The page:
"I remember looking at the players, in the warm-up, and Keats was just bawling crying" 1 year ago

"I remember looking at the players, in the warm-up, and Keats was just bawling crying"

"For people outside the province, they might not be aware of how good this guy is but I'm fully convinced he'll play for Ireland."

On the few occasions I would be lucky enough to have a long chat with Ronan O'Gara about rugby, and Munster rugby in particular, he would mention Ronan O'Mahony and tell me the guy was going places.


O'Gara was top dog in Munster, during his playing days, and his opinion still holds a lot of weight in the province. O'Mahony was in and around the senior squad for O'Gara's final few seasons and he will never forget the support and encouragement he received.

"We had one training session with all the senior players, when I was still in the academy," O'Mahony recalls. "I was on ROG's team and we ran the other guys ragged; real high energy stuff. After the session, ROG says, "Jesus kid, that was unreal. If you need anything, going forward, take me number and you can give me a ring'."

"ROG was still the king of Munster," says O'Mahony, "and he ran the show. As a young player, when you got that sort of backing from someone like him, it meant so much. It doesn't leave you. When you go home and think about it, it stays with you. It stays with you when you go into the gym, when you go out onto the pitch. When a player of his calibre backs you, it gives you that extra boost and kick to say, 'F***, I can really become something here'."

The Limerick native would go on to play 70 times for Munster and score 21 tries for them. His best ever season was 2016/17, when Rassie Erasmus took over as director of rugby, and he scored 11 tries in 23 games [22 starts].

"I was top try-scorer in the league and I was trying to eye up Ireland's summer tour to the USA and Japan. I thought I was maybe in for a shout for it. We were playing Treviso, over there, and it was a beautiful sunny day. I thought, 'Lovely, another couple of tries today and another good performance'.

"About 20 minutes in, I broke my leg and that put an end to it all."

Aged 27 at the time, O'Mahony knew the injury was bad. Even at his lowest, though, he must never had thought that it was the beginning of the end.


Having ROG in his corner certainly helped but it was another Munster legend, Anthony Foley, that helped him realise his dreams of playing with the senior squad.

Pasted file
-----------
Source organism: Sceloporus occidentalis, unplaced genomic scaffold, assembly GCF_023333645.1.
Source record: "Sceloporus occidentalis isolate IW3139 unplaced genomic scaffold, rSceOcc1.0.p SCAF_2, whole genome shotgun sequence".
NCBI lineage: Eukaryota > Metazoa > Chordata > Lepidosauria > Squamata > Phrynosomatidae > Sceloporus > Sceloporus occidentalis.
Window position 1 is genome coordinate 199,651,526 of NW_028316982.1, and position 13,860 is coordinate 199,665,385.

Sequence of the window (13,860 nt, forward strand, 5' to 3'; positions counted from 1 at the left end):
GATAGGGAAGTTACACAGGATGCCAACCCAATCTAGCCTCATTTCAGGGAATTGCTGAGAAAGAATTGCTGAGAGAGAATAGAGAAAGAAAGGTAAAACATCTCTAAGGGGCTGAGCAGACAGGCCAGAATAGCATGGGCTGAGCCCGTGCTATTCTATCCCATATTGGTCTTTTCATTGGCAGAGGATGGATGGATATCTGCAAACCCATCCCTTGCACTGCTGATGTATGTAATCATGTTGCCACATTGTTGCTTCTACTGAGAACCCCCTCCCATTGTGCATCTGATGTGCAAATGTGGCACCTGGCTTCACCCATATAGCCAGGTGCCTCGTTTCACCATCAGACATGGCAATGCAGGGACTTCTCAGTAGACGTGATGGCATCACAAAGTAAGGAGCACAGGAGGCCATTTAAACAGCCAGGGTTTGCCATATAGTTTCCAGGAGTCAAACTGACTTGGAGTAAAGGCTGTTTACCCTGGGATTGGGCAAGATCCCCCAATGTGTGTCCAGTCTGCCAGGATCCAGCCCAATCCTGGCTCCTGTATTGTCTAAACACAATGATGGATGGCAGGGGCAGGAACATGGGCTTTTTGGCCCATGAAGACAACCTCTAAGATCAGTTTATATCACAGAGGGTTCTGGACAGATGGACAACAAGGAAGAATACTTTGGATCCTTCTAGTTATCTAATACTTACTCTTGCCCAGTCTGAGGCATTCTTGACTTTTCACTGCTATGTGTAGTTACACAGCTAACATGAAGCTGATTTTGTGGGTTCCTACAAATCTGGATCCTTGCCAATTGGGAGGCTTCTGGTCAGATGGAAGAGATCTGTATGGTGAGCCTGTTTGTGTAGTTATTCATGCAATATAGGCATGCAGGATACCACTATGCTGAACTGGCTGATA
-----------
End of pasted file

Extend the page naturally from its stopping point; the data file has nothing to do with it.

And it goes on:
O'Mahony was part of an Ireland U20 squad, in 2009, that was ridiculously talented. "The Munster crew would have been myself, Peter O'Mahony, Conor Murray and Andrew Burke. Dave O'Callaghan was about too. That Irish 20s team, I think nearly every player in the backline got capped.

"Matt Healy, who is a winger at Connacht now, was our scrumhalf. Him and Murray were our 9s. We had Ian Madigan and Ian McKinley as our 10s. Eamonn Sheridan, who would have played for London Irish and in France, Dave Kearney and Michael Keating, who was at Leinster."

O'Mahony played his first Munster 'A' game in November 2009 and was part of a the same 'A' side that won the British and Irish Cup in 2012. Still, it took him four years after his involvement in the 2009 U20 Six Nations to earn his first senior cap with Munster.

"Anthony Foley's first coaching job was my Munster Under 20s team," O'Mahony recalls, "and as I progressed into the 'A' team, that was Axel's next job. A load of us went through and he started formulating this unbelievable 'A' team. Niall O'Donovan was our manager, Ian Costello was our backs coach and then you had Axel and Ken O'Connell, who'd be one of the biggest legends ever.

"We used to go away to Wales and play teams like Neath and Aberavon, who'd be unbelievably hard-core. Some of the toughest games I ever played were against those sides. They'd put serious manners on you. We'd have great nights out and have great sessions The whole thing was, 'Lads, we have to win. It'll make the session so much better!' We'd be going out and going into war, just so we could have a good night out!"


As much as he enjoyed the 'A' experience, O'Mahony was left frustrated, in his early 20s, about not breaking into the senior set-up. "I didn't make my senior debut until I was around 23," he says.

"If there had maybe been a foreign coach in there, they might not have known the system as well and would have let me go earlier. But Axel had that emotional intelligence and knew that young Munster players often need that extra bit of time to develop and to grow. He always gave players the benefit of the doubt, especially young fellas, and you can see how many came through during his era."